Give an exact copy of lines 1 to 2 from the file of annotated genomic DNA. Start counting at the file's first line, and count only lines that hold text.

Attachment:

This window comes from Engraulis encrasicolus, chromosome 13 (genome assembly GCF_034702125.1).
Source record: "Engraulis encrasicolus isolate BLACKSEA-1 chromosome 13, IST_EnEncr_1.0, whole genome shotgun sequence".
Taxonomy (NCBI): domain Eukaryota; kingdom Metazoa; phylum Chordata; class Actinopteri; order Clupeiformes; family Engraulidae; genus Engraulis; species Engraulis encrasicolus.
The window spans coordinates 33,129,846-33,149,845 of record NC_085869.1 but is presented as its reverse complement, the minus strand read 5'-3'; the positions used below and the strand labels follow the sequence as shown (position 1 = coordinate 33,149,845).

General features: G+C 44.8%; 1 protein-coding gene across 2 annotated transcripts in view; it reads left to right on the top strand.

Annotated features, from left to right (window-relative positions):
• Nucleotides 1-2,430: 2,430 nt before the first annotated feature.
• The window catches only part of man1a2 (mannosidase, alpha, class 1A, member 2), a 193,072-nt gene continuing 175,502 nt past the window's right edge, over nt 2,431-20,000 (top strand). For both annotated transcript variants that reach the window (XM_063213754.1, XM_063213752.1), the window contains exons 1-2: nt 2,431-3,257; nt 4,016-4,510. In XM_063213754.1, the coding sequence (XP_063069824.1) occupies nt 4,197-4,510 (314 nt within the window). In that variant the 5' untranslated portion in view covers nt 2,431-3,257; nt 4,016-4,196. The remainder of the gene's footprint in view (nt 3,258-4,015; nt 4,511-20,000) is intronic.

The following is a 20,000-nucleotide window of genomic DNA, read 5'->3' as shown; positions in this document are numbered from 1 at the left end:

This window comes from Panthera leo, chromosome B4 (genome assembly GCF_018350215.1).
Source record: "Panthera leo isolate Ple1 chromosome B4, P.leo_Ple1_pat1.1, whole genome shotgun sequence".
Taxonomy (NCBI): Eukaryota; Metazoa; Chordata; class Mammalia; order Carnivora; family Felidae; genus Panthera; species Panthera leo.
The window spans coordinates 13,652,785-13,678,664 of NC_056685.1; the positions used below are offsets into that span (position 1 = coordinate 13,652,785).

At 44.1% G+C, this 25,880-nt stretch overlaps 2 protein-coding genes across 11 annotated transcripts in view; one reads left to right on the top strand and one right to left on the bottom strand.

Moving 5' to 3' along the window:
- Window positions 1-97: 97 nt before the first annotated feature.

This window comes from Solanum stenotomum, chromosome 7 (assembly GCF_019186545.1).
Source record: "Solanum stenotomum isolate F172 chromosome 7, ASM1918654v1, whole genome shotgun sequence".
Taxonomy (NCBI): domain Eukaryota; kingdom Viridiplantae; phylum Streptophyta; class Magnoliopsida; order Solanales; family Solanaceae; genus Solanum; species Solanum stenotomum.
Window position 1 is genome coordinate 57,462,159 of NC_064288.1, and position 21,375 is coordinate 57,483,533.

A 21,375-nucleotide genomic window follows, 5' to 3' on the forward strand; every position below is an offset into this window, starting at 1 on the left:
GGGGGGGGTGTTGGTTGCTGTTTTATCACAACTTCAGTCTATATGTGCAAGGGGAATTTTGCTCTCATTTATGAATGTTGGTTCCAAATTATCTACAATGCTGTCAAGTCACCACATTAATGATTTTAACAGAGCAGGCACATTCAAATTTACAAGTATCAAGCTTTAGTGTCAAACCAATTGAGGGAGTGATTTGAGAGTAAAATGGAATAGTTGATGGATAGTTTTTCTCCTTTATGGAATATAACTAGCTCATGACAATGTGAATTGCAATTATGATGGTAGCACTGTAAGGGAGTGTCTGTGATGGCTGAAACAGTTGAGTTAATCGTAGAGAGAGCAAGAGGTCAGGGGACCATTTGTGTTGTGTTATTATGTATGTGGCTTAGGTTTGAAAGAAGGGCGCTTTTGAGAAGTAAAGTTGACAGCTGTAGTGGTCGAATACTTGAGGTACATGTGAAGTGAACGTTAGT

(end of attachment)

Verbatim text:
This window comes from Engraulis encrasicolus, chromosome 13 (genome assembly GCF_034702125.1).
Source record: "Engraulis encrasicolus isolate BLACKSEA-1 chromosome 13, IST_EnEncr_1.0, whole genome shotgun sequence".